Part #: N107101

Screws - Tin screw w/washer

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Lowering Your Swing Axle Car

Lowering Your Swing Axle Car

- Categories : Tech-Tips

Lowering your Swing Axle
- Written by Steve Phillips for HotVWs Magazine - 

In this article I would like to discuss the pros and cons of lowering your swing axle. What is a swing axle? Swing axles came in the early bugs, ghias, type 3 up to 1968 and buses up to 1967.

The good news about swing axles is they’re strong. The bad news is they only have one swivel point per side so the rear tire goes up and down at a radical angle. From the factory the angle was set so just sitting, the bottom of the tires were slightly in. That way when the car gets weight in it or hits a bump and moves up it will be flat on the bottom and moving up farther be out at the bottom. Though it’s not the best for cornering. That is why companies sell rear camber compensators. This keeps the unloaded tire from “tucking”. In other words the bottom of the tire from angling in. Too much tuck and guess what? The car rolls over. Those of you wanting to raise your baja, be careful not to go too far. If yours is just sitting there and has too much “tuck” then it will be easier to roll the car over. If you want more height safely then you should look into the later IRS suspension. That’s a ton of work to convert a swing axle suspension to IRS but well worth it in the long run. If this is what you’re wanting to do then dig up one of my old articles on the best suspension for an off road car. On buses, raising a swing axle bus is pointless. For one, they come from the factory damn near as high as it will go. Two, and more importantly, with the reduction boxes the weight transfer when you let out the clutch goes up instead of down. If you do this the bus is going to be more unstable than it already is from the factory. 

Now let's look at lowering swing axles on everything but a bus. I see it every day. Cars seem to get lower and lower every year. I too like the look of a lowered car, but here is what you need to keep in mind. When you slam the car, you're only riding on the inside of the tires. You don’t have the full width of the tire on the pavement. “So what, I get a deal on tires” you say. Ok that’s not a huge deal. What is a huge deal is the rear axle bearing. Look at this, the transmission shares oil with the axle bearing. When you lower the back so much that the tubes are pointing up, the axle bearing will no longer have oil. Oil in bearings is a good thing. When the tubes are pointing up, any oil that was in the bearing is now going to run down the axle tube and into the transmission. Not bad on the transmission but now the axle bearing is dry so to speak. Oil from the transmission can no longer get to the axle bearing because the last time I took a physics class oil doesn’t run up hill. I'm sure a lot of you are going to say you’ve been running your car like that for years. Well the good news is the factory bearings are good bearings. Or maybe your car never goes on long trips. I personally have had bearing failure out on the road. Not an easy fix alongside the road.  What is the fix here? I love my bug slammed. Well the only way is to have your suspension adjustable, like air bags. I'm not an airbag guy, but this is a good way to have both. When you’re going on that trip to the show you can raise the car so as the axle tubes are pointed slightly down. When you get to the show then let the air out and bam you're on the ground looking cool. Another way is to do a transmission raise. This is not an easy option. You’re talking about a mountain of work. Body mods, pan mods, on and on. I have seen guys greasing the outer bearing and this is like putting a bandaid on a broken bone. It does help, but when the bearing gets hot all the grease melts out and runs down the tube. It doesn’t hurt but doesn’t really cure the problem either.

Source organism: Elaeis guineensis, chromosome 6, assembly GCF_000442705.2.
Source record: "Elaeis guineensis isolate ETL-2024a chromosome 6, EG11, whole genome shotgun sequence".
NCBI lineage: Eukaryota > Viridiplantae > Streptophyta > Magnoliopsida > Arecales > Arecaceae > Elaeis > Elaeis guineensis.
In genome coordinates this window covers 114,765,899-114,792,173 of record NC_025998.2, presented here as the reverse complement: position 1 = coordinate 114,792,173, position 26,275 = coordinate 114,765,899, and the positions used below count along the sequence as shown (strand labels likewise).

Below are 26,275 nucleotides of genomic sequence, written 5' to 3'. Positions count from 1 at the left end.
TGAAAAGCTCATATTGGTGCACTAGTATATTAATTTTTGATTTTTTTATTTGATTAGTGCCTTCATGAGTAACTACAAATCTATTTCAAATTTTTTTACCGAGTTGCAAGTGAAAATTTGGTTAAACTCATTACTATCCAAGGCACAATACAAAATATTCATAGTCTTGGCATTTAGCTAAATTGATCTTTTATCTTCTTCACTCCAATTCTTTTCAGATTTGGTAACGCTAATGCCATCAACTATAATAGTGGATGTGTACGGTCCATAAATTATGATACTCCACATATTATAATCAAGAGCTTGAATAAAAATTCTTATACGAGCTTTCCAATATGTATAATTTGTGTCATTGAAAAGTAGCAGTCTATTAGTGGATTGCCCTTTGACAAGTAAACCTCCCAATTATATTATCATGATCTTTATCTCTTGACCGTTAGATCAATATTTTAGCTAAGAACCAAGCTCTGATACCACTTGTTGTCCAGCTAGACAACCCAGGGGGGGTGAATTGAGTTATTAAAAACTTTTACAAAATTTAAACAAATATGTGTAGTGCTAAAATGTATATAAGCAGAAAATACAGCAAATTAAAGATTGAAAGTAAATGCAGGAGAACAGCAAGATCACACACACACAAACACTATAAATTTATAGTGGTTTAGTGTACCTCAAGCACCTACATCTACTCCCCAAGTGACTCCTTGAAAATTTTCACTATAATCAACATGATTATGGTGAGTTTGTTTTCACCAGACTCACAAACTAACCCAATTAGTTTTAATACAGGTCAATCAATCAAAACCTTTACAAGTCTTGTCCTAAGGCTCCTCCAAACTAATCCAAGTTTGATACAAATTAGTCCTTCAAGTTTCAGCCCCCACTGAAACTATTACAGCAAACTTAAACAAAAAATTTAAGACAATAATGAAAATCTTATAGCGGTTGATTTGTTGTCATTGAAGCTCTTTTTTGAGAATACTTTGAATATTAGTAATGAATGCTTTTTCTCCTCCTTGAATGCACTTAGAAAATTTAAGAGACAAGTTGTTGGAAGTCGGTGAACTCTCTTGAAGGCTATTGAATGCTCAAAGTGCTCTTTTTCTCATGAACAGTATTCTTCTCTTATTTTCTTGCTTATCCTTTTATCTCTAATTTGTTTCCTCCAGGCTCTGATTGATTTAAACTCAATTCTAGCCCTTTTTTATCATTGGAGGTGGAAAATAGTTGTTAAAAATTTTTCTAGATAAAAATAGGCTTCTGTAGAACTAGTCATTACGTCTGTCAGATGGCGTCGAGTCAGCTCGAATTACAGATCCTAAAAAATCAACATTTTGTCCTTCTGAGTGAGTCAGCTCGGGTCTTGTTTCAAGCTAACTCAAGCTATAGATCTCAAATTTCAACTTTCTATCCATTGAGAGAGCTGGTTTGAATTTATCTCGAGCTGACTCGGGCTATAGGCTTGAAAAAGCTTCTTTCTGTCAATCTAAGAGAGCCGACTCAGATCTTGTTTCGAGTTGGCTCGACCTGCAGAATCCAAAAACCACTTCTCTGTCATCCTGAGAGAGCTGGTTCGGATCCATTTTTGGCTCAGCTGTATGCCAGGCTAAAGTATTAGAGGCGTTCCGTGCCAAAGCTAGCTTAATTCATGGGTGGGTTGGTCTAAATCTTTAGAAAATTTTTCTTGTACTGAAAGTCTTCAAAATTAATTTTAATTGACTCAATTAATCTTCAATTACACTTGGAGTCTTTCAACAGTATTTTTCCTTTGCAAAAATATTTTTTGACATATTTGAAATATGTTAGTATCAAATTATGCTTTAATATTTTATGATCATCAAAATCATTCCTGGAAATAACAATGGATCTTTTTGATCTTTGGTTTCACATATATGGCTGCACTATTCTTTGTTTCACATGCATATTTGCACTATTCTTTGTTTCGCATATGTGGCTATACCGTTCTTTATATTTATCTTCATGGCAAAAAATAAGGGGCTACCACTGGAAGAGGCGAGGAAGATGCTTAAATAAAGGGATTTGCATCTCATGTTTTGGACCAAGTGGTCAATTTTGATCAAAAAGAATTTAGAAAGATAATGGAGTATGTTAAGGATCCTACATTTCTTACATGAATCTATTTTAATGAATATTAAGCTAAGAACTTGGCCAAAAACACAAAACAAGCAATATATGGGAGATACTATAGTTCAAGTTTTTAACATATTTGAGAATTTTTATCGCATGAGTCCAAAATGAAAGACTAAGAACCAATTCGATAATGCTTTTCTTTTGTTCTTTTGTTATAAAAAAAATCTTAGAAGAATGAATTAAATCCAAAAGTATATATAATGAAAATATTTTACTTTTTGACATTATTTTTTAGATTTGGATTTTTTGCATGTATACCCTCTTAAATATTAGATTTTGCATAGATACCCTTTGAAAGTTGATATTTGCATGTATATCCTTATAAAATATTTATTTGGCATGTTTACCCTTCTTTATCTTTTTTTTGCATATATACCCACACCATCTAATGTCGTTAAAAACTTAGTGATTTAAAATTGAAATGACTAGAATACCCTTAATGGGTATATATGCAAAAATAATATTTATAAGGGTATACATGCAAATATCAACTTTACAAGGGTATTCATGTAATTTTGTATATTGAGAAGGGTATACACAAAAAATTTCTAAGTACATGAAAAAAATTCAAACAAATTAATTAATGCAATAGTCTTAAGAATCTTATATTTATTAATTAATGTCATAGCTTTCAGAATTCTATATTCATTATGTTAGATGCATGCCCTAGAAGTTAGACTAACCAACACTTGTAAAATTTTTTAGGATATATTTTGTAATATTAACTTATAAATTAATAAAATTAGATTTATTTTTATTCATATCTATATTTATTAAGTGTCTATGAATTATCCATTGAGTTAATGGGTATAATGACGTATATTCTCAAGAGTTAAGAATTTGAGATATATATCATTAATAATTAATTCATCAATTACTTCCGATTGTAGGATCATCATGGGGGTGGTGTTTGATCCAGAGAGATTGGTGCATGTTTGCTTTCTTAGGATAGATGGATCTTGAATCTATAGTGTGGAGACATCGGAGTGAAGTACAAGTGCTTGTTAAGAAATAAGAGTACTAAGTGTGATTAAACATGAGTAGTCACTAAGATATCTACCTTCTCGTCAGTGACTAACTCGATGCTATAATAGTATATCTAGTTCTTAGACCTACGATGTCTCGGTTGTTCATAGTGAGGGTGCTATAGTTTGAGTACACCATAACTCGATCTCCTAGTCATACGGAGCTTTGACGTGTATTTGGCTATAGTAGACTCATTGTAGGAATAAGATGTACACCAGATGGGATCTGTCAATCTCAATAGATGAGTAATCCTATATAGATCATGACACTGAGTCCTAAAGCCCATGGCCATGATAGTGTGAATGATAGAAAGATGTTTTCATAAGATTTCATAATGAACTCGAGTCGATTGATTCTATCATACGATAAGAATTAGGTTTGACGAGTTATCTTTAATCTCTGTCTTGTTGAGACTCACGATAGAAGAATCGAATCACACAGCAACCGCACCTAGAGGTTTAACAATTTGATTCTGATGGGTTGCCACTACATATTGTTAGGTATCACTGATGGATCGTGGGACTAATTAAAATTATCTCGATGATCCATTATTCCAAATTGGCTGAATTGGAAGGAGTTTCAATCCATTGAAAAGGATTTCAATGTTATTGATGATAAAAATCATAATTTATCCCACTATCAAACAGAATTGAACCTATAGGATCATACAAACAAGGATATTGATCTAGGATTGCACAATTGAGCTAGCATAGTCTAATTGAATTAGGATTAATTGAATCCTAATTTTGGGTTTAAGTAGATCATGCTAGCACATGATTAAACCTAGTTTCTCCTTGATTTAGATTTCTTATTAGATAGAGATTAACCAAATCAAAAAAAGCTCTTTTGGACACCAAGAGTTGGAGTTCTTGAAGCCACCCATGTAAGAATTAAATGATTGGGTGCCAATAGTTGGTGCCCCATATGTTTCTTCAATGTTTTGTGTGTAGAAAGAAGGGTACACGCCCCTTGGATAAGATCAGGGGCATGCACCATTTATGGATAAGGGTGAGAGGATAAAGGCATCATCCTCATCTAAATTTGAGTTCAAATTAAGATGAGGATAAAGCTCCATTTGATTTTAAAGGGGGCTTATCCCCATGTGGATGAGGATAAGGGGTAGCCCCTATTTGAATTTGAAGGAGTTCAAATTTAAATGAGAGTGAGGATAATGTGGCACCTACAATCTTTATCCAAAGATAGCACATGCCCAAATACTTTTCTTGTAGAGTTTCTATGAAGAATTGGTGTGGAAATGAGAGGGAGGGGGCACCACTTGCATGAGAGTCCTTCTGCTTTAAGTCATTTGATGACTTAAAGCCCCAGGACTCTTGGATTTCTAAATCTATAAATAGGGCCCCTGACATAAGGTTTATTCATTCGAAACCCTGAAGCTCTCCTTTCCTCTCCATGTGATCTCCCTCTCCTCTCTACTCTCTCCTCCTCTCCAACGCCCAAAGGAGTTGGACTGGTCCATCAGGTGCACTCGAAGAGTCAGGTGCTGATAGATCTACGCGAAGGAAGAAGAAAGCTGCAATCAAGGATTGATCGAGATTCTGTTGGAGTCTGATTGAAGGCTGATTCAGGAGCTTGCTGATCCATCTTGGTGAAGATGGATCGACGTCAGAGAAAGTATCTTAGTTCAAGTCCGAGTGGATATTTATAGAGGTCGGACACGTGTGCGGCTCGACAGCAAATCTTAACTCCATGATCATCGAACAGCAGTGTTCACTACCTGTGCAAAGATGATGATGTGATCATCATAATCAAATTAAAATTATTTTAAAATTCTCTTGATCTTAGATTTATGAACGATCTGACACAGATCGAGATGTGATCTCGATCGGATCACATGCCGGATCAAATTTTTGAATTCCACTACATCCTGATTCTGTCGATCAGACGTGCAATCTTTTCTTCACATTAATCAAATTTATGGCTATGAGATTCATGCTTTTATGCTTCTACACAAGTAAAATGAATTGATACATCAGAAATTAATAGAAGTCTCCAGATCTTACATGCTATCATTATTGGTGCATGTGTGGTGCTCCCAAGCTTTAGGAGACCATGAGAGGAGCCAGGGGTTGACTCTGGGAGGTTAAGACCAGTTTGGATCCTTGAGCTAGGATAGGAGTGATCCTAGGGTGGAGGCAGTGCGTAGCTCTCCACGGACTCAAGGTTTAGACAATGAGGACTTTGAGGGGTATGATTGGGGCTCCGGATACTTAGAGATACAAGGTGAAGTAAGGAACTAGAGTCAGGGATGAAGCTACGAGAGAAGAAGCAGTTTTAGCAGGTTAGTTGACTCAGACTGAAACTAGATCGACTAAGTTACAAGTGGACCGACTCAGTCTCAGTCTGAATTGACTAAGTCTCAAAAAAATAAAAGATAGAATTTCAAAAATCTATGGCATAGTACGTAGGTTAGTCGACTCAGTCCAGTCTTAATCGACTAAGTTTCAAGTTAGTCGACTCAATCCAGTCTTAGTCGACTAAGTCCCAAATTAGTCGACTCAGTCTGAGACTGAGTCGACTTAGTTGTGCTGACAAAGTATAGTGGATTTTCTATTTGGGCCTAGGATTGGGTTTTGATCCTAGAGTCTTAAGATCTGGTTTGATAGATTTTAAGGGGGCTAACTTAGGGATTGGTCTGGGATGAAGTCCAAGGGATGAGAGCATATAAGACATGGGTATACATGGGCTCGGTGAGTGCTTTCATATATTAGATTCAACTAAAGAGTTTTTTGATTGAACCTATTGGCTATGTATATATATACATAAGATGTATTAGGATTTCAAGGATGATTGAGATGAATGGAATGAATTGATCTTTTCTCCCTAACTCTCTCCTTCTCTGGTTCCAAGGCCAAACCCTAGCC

Let's talk about early buses. I'm not a fan of lowering the rear if you have reduction boxes. Here is why. Again oil doesn’t run up hill. The gears in a reduction box act like oil pumps so you will pump all the oil out of the boxes and let it run down the tube into the transmission. You have four bearings in those boxes which means four chances to burn one up. There are some good ways to get that lowered look on a bus without burning bears. One is to do what's called a rear swing kit. This gets rid of the reduction boxes and will lower the back 3 ½” with factory camber. Now you can go lower than that, but keep in mind what I said about the axle tube angle. If you slam slam it then you will have the same problems as the other cars I mentioned earlier. Again if you have to have it that way, maybe look into air bags or an IRS conversion. 

In conclusion here I'm not saying you shouldn’t slam your car, but if you’re going to do it you should try to do it right and not end up with bearing issues, major tire wear, and other safety concerns.

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